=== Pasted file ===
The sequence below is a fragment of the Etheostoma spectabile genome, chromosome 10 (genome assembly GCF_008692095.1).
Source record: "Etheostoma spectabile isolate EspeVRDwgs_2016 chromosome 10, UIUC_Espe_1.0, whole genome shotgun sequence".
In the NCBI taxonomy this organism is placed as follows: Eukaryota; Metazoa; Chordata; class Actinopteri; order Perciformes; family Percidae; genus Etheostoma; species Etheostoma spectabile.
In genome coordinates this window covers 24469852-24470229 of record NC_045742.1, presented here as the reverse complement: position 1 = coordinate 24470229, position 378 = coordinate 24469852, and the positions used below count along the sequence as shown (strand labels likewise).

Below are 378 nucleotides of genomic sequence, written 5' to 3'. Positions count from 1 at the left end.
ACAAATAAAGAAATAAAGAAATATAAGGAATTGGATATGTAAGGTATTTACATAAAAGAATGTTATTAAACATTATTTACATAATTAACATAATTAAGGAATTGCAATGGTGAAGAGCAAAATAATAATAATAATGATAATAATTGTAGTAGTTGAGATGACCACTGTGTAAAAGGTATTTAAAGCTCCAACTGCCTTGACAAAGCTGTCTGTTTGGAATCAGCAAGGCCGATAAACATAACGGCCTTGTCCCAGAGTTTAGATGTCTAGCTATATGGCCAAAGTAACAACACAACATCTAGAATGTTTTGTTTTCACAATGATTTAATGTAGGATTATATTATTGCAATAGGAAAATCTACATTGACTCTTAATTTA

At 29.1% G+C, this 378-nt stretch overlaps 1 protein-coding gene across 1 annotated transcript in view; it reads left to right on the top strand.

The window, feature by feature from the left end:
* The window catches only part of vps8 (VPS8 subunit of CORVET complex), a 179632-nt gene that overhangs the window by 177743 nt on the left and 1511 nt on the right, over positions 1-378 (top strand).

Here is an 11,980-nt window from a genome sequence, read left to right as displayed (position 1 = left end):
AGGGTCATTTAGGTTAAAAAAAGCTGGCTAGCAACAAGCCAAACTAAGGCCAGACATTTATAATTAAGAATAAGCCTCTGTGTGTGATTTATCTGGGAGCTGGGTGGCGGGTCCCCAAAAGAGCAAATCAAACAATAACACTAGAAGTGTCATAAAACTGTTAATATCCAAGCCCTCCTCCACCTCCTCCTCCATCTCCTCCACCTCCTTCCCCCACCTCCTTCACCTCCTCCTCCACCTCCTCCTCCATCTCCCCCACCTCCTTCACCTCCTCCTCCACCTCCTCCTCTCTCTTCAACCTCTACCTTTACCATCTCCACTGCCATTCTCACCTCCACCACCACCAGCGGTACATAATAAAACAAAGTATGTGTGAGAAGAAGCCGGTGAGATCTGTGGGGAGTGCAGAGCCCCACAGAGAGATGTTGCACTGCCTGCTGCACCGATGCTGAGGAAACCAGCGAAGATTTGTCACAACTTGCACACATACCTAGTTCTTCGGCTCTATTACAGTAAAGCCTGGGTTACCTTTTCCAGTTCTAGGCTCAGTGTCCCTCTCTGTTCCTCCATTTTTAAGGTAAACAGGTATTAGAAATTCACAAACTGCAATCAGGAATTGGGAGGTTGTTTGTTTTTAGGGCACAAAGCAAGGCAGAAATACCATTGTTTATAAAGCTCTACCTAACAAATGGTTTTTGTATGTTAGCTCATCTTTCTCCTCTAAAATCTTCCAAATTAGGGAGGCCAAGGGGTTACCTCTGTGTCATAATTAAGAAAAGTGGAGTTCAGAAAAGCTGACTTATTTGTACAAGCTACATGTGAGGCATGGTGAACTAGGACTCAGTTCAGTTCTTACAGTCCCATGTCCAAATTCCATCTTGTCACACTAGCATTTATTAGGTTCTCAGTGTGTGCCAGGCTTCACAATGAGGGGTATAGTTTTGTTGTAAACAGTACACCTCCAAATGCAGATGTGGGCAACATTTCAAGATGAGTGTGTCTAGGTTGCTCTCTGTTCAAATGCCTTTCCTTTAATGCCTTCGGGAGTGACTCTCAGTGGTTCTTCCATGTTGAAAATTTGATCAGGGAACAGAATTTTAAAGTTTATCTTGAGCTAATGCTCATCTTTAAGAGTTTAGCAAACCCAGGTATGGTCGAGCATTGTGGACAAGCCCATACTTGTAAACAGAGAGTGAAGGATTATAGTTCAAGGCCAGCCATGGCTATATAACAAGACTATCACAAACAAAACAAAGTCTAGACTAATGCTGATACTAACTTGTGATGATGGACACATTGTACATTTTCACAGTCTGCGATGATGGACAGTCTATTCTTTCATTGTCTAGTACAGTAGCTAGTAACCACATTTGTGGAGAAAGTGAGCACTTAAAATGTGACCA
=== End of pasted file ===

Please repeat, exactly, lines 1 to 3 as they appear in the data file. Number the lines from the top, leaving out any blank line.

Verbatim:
The sequence below is a fragment of the Etheostoma spectabile genome, chromosome 10 (genome assembly GCF_008692095.1).
Source record: "Etheostoma spectabile isolate EspeVRDwgs_2016 chromosome 10, UIUC_Espe_1.0, whole genome shotgun sequence".
In the NCBI taxonomy this organism is placed as follows: Eukaryota; Metazoa; Chordata; class Actinopteri; order Perciformes; family Percidae; genus Etheostoma; species Etheostoma spectabile.